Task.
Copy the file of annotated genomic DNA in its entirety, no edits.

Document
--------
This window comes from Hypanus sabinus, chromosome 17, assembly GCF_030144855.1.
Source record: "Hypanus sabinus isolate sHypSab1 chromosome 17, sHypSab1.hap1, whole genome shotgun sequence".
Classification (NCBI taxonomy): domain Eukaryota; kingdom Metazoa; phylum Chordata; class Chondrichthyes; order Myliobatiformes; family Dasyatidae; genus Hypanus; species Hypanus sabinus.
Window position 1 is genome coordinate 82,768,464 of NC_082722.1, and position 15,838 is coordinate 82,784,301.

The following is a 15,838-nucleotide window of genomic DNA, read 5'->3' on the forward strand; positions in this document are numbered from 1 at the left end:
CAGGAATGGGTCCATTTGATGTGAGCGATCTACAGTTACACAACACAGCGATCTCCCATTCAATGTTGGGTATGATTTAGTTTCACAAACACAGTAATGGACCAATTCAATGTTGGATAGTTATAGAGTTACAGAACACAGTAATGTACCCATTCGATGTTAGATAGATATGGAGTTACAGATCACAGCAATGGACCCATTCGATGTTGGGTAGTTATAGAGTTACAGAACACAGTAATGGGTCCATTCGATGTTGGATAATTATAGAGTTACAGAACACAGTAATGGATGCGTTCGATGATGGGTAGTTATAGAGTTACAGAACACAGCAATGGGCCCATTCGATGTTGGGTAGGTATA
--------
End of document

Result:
This window comes from Hypanus sabinus, chromosome 17, assembly GCF_030144855.1.
Source record: "Hypanus sabinus isolate sHypSab1 chromosome 17, sHypSab1.hap1, whole genome shotgun sequence".
Classification (NCBI taxonomy): domain Eukaryota; kingdom Metazoa; phylum Chordata; class Chondrichthyes; order Myliobatiformes; family Dasyatidae; genus Hypanus; species Hypanus sabinus.
Window position 1 is genome coordinate 82,768,464 of NC_082722.1, and position 15,838 is coordinate 82,784,301.

The following is a 15,838-nucleotide window of genomic DNA, read 5'->3' on the forward strand; positions in this document are numbered from 1 at the left end:
CAGGAATGGGTCCATTTGATGTGAGCGATCTACAGTTACACAACACAGCGATCTCCCATTCAATGTTGGGTATGATTTAGTTTCACAAACACAGTAATGGACCAATTCAATGTTGGATAGTTATAGAGTTACAGAACACAGTAATGTACCCATTCGATGTTAGATAGATATGGAGTTACAGATCACAGCAATGGACCCATTCGATGTTGGGTAGTTATAGAGTTACAGAACACAGTAATGGGTCCATTCGATGTTGGATAATTATAGAGTTACAGAACACAGTAATGGATGCGTTCGATGATGGGTAGTTATAGAGTTACAGAACACAGCAATGGGCCCATTCGATGTTGGGTAGGTATA